For those who can’t resist the charm of games that blend technology with the quirkiness and insanity of cartoons – such as Mario, Sonic, Donkey Kong, Zelda, Ratchet and Clank, Banjo, among others – the future could indeed hold some bad news. An industry that initially relied on the charm of platformers, which were a product of an era where processing power was very limited, has gone on to transform into an industry where shooters rule.

Some say it might be a sign of lack of creativity or laziness; others might point towards the strong sales of those titles, indicating that the market demand is what is moving the industry onto that path; but it is probably a combination of both of those factors that is pushing companies to that single-minded approach. Not only do simulators require less artistic prowess, something rarer to come by than technical proficiency, but they also tend to sell better, and that can be easily evidenced by the number of “fantasy” franchises that have come to life in recent years compared to the number of new series that go for simulation and realism.

shovel_knightIronically, the answer to that somehow worrisome trail might lie in another surging force of modern gaming: digital distribution and the power it places on the hands of small developers. Creating big blockbuster titles demands a whole lot of cash, because it invariably involves pushing the hardware as far as it can go and developing new complex engines, and, as a natural response to that obstacle, developers with unlimited talent and imagination, but with limited resources, have to go for the uncanny and unrealistic to call attention, since any attempt at realism would throw their titles on the shadow of the industry’s giants. In recent years, that dependence on being different and creative bore some incredible fruits like Bastion, Braid, Super Meat Boy, Limbo, Journey, Minecraft, Shovel Knight, and many others.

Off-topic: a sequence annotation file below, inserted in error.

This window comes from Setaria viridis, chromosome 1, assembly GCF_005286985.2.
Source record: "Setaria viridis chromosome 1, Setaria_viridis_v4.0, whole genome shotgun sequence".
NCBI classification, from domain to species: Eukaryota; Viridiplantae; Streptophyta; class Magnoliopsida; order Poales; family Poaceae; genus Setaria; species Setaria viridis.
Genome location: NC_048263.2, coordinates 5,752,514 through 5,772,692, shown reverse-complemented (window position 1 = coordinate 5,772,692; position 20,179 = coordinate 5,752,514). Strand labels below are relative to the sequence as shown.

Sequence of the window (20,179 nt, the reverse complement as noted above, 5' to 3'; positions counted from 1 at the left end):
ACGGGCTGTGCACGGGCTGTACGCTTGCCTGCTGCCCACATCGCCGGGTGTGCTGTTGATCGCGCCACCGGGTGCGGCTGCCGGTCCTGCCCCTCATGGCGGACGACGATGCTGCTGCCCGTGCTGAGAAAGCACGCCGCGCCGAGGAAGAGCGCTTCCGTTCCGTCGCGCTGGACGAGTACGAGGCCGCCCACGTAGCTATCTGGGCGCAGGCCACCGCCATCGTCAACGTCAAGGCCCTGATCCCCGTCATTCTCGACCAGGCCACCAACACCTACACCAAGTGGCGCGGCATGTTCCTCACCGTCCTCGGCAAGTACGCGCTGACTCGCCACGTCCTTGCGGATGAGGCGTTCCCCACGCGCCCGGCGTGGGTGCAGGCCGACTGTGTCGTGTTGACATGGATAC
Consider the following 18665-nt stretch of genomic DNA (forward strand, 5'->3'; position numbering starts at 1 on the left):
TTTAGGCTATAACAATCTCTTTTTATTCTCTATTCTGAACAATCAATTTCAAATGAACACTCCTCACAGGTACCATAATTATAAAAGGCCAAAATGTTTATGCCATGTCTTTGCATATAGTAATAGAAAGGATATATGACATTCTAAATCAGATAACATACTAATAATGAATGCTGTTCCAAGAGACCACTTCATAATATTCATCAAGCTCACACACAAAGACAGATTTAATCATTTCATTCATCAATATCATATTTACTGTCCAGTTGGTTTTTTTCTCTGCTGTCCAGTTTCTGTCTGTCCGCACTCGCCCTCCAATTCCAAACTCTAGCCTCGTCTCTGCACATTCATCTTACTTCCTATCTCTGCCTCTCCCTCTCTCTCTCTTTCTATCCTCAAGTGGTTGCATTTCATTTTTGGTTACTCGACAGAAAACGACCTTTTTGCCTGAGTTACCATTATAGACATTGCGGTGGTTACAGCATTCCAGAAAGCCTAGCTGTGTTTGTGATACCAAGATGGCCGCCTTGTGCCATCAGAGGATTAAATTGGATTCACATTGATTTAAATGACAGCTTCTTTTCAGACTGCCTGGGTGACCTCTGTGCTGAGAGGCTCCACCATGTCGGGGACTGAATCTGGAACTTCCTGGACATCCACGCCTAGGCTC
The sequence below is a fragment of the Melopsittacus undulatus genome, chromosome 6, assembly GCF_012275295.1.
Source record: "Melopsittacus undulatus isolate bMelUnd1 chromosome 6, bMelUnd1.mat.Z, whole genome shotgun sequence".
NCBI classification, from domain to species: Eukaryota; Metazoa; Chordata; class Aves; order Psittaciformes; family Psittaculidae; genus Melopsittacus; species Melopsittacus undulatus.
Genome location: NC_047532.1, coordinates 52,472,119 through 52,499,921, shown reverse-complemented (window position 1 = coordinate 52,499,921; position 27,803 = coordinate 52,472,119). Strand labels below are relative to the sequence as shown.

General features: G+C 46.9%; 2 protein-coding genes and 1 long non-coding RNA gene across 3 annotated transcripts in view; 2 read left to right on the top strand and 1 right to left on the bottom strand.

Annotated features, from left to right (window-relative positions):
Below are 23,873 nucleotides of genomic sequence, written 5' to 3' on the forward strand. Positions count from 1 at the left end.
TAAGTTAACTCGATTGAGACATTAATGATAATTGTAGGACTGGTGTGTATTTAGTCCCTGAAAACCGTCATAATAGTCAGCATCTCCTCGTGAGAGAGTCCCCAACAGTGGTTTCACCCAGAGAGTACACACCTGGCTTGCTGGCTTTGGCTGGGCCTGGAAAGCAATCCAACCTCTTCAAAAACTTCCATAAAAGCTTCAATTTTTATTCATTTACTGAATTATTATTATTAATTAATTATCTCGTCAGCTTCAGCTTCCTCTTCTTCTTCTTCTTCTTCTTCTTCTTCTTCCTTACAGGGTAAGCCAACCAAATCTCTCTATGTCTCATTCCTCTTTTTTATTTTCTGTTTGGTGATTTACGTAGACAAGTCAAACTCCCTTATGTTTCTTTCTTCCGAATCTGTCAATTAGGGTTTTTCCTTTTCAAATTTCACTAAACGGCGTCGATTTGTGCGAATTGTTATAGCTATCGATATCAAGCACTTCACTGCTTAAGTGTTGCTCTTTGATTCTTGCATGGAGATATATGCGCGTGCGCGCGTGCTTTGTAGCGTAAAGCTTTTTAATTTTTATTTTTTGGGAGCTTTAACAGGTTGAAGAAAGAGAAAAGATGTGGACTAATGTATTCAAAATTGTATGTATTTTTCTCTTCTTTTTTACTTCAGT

While the mainstream “fantasy” franchises seem to be mostly limited to those who appeared back in the 80s and early 90s, showing a clear lack of renovation, the amount of great indie titles with a ton of commercial potential keeps growing. It is from garage studios hidden in some small unknown cities that the humble defiance to the dictatorship of reality might come from.

Advertisements

About Matt

A Brazilian gamer with a great love for playing Nintendo games, and a hobby of writing about his gaming experiences and thoughts. Even though that is what I mainly do for fun, I also love listening to music (especially rock) and watching movies (especially animations), so also expect a few posts on those matters.